All this is encouraging. But there remains a core problem: many Asian economies rely heavily on tourist dollars. That is why some politicians, at the national and local level, are reluctant to take meaningful measures against the child-sex industry - and its accompanying specter of an AIDS epidemic. To do so would strike at the heart of economic development. And if there is no development, there is poverty. And poverty breeds desperation and prostitution. FACE's Wanchai says that in northern Thailand, some rural parents rear their daughters with the belief that they are meant to "sacrifice" themselves for the good of the family. In some cases, families sell their daughters into prostitution to earn money for television sets, video cameras, karaoke machines or even a nicer home.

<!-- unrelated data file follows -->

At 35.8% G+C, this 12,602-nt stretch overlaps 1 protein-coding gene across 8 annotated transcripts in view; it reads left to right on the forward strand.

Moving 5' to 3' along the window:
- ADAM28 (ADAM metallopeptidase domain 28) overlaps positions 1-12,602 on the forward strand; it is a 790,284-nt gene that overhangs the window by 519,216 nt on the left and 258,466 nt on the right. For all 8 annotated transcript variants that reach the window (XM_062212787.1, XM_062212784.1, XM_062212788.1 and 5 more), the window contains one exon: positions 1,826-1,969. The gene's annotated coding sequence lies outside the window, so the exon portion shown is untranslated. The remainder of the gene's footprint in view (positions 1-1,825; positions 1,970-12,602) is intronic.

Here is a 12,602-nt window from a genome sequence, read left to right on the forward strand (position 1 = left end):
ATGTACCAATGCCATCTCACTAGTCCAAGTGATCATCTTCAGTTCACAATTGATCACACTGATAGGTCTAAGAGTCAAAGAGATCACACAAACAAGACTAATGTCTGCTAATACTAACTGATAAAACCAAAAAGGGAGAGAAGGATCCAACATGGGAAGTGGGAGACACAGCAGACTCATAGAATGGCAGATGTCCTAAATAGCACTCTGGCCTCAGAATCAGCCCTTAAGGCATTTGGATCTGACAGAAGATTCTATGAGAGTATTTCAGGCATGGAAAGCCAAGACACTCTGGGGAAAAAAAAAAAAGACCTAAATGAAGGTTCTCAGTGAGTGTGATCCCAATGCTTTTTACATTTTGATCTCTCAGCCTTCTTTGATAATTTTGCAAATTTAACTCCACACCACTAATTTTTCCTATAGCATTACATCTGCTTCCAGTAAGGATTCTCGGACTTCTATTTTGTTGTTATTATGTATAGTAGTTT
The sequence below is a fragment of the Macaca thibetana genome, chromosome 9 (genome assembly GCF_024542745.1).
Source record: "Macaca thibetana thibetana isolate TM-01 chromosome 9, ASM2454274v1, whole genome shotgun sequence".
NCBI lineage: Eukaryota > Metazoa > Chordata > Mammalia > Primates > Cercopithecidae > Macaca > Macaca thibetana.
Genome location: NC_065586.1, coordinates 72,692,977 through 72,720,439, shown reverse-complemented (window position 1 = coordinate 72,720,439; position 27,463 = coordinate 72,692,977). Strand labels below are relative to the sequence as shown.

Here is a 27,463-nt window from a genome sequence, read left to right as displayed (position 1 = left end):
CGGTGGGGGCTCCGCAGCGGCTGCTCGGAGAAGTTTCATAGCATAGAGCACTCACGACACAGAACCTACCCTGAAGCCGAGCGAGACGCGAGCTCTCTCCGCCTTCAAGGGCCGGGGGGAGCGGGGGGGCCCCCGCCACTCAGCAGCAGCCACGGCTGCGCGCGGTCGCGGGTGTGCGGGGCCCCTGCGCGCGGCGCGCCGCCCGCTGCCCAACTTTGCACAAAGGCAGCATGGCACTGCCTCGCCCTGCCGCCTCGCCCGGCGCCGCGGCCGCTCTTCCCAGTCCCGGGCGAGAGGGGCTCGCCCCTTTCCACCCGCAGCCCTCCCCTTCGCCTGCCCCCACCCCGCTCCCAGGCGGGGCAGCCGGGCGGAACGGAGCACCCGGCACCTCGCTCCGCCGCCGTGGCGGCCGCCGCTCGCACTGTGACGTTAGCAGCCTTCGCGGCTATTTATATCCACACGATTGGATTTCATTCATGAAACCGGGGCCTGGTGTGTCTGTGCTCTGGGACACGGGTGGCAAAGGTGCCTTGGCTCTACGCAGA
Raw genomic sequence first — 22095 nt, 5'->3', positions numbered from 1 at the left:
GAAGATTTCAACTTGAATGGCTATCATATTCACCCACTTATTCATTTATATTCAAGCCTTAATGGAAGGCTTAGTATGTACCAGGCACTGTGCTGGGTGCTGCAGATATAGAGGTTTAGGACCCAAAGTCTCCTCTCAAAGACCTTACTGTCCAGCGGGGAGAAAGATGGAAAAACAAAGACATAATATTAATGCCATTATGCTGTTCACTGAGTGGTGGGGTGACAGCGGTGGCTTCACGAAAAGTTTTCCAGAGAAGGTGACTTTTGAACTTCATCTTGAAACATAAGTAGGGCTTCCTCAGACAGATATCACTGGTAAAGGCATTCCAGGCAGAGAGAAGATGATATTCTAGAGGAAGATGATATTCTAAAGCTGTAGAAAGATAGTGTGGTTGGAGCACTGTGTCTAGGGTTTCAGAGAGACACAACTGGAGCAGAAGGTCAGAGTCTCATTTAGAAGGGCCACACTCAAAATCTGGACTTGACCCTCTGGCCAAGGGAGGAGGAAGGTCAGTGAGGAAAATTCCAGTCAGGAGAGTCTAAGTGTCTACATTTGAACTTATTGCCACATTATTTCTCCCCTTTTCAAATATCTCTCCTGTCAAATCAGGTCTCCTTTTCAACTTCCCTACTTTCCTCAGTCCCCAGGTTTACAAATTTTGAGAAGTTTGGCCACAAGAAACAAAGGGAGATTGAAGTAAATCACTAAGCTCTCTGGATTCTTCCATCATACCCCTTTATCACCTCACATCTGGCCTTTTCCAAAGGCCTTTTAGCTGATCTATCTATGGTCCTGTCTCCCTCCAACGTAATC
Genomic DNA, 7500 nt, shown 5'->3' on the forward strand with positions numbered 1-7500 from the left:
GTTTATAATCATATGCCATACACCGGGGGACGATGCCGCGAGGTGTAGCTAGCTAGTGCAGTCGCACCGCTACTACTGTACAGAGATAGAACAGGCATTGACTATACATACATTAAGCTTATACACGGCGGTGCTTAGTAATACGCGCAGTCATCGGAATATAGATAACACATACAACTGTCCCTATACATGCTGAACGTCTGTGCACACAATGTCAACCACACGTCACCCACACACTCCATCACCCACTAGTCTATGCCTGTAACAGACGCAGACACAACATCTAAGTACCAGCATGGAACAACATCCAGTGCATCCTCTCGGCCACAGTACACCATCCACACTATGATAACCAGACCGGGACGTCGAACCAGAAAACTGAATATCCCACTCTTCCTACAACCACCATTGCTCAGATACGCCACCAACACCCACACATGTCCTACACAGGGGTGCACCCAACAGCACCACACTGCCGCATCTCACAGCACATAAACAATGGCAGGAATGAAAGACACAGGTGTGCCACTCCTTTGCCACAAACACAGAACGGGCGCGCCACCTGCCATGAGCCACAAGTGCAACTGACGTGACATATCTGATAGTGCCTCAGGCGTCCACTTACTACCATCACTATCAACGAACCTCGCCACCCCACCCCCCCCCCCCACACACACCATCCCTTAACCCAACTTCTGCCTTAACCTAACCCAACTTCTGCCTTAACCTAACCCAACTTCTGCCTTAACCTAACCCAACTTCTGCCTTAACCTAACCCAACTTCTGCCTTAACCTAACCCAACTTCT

UNICEF, the U.N. children's welfare organization, says: "The push to own, buy, rent - fueled by advertising, magazines and the entertainment media - encourages those who do not value their children. They simply trade them in for something they want more." UNICEF believes that children throughout Asia will continue to be exploited sexually if society constantly tells them that possessions are more important than dignity.-Asiaweek

Pakistan: eclipse of a dynasty?

Has another distinguished South Asia dynasty said a long good-bye to national politics and parliament? The Bhuttos were the Nehrus-Gandhis of Pakistan though parliamentary democracy did not take root so firmly in this Moslem state. In fact, Pakistan was destined to become India's implacable post-partition foe, with Kashmir as intractable a conflict as Palestine.

Soon the post-partition conflict became another theatre of the Cold War, with the contestants aligned one way or another to the rival titans, the US and the USSR (Non-alignment notwithstanding, Mrs. Indira Gandhi did sign a formal treaty with the Soviet Union, while remaining a vibrant democracy)